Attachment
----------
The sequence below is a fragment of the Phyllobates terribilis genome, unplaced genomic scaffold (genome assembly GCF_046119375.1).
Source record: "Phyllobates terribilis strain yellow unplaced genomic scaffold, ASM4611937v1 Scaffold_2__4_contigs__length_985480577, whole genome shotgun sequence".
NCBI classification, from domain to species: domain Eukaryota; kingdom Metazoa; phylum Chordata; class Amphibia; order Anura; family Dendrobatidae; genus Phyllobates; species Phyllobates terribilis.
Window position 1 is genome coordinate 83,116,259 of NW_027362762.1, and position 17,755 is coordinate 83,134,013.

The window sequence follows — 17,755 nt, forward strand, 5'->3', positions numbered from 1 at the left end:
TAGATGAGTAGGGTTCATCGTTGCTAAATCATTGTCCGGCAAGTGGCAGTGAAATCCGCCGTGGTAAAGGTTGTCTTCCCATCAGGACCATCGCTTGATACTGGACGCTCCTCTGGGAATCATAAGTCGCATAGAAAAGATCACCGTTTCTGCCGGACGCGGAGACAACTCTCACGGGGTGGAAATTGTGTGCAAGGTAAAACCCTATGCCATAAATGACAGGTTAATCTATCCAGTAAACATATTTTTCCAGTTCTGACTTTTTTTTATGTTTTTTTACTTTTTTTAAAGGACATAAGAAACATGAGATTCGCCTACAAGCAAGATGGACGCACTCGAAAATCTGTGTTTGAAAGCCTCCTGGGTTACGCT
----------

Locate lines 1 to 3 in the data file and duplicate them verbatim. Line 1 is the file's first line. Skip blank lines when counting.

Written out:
The sequence below is a fragment of the Phyllobates terribilis genome, unplaced genomic scaffold (genome assembly GCF_046119375.1).
Source record: "Phyllobates terribilis strain yellow unplaced genomic scaffold, ASM4611937v1 Scaffold_2__4_contigs__length_985480577, whole genome shotgun sequence".
NCBI classification, from domain to species: domain Eukaryota; kingdom Metazoa; phylum Chordata; class Amphibia; order Anura; family Dendrobatidae; genus Phyllobates; species Phyllobates terribilis.